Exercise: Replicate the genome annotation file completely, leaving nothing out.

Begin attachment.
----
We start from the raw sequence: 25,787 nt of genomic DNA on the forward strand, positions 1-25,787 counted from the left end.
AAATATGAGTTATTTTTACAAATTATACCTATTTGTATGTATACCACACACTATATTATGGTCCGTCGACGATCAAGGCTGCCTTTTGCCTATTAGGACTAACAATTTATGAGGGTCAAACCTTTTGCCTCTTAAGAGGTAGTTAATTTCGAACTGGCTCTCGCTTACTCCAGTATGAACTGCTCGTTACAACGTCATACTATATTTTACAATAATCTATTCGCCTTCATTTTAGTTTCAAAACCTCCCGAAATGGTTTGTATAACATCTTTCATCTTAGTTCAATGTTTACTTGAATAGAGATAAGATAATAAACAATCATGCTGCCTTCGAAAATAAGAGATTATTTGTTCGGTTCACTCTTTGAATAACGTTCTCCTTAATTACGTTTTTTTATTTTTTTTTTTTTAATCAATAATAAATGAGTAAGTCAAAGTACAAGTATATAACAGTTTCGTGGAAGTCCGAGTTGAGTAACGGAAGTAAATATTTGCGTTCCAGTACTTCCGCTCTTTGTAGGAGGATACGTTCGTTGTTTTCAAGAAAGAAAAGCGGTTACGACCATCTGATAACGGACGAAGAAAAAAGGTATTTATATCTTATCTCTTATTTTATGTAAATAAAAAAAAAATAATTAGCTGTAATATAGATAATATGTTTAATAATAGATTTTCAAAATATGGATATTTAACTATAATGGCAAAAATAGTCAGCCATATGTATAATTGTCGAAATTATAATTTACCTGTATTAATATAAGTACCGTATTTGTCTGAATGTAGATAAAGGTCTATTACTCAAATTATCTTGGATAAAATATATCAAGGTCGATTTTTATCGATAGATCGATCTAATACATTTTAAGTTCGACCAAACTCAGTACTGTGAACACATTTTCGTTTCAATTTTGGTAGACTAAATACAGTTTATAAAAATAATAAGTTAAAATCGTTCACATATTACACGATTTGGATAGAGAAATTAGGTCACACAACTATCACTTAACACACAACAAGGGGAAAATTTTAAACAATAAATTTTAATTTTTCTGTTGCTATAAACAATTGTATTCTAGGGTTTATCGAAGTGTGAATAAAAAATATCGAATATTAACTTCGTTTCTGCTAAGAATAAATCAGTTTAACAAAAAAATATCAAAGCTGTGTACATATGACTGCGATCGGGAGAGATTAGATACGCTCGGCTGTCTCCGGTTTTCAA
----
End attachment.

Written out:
We start from the raw sequence: 25,787 nt of genomic DNA on the forward strand, positions 1-25,787 counted from the left end.
AAATATGAGTTATTTTTACAAATTATACCTATTTGTATGTATACCACACACTATATTATGGTCCGTCGACGATCAAGGCTGCCTTTTGCCTATTAGGACTAACAATTTATGAGGGTCAAACCTTTTGCCTCTTAAGAGGTAGTTAATTTCGAACTGGCTCTCGCTTACTCCAGTATGAACTGCTCGTTACAACGTCATACTATATTTTACAATAATCTATTCGCCTTCATTTTAGTTTCAAAACCTCCCGAAATGGTTTGTATAACATCTTTCATCTTAGTTCAATGTTTACTTGAATAGAGATAAGATAATAAACAATCATGCTGCCTTCGAAAATAAGAGATTATTTGTTCGGTTCACTCTTTGAATAACGTTCTCCTTAATTACGTTTTTTTATTTTTTTTTTTTTAATCAATAATAAATGAGTAAGTCAAAGTACAAGTATATAACAGTTTCGTGGAAGTCCGAGTTGAGTAACGGAAGTAAATATTTGCGTTCCAGTACTTCCGCTCTTTGTAGGAGGATACGTTCGTTGTTTTCAAGAAAGAAAAGCGGTTACGACCATCTGATAACGGACGAAGAAAAAAGGTATTTATATCTTATCTCTTATTTTATGTAAATAAAAAAAAAATAATTAGCTGTAATATAGATAATATGTTTAATAATAGATTTTCAAAATATGGATATTTAACTATAATGGCAAAAATAGTCAGCCATATGTATAATTGTCGAAATTATAATTTACCTGTATTAATATAAGTACCGTATTTGTCTGAATGTAGATAAAGGTCTATTACTCAAATTATCTTGGATAAAATATATCAAGGTCGATTTTTATCGATAGATCGATCTAATACATTTTAAGTTCGACCAAACTCAGTACTGTGAACACATTTTCGTTTCAATTTTGGTAGACTAAATACAGTTTATAAAAATAATAAGTTAAAATCGTTCACATATTACACGATTTGGATAGAGAAATTAGGTCACACAACTATCACTTAACACACAACAAGGGGAAAATTTTAAACAATAAATTTTAATTTTTCTGTTGCTATAAACAATTGTATTCTAGGGTTTATCGAAGTGTGAATAAAAAATATCGAATATTAACTTCGTTTCTGCTAAGAATAAATCAGTTTAACAAAAAAATATCAAAGCTGTGTACATATGACTGCGATCGGGAGAGATTAGATACGCTCGGCTGTCTCCGGTTTTCAA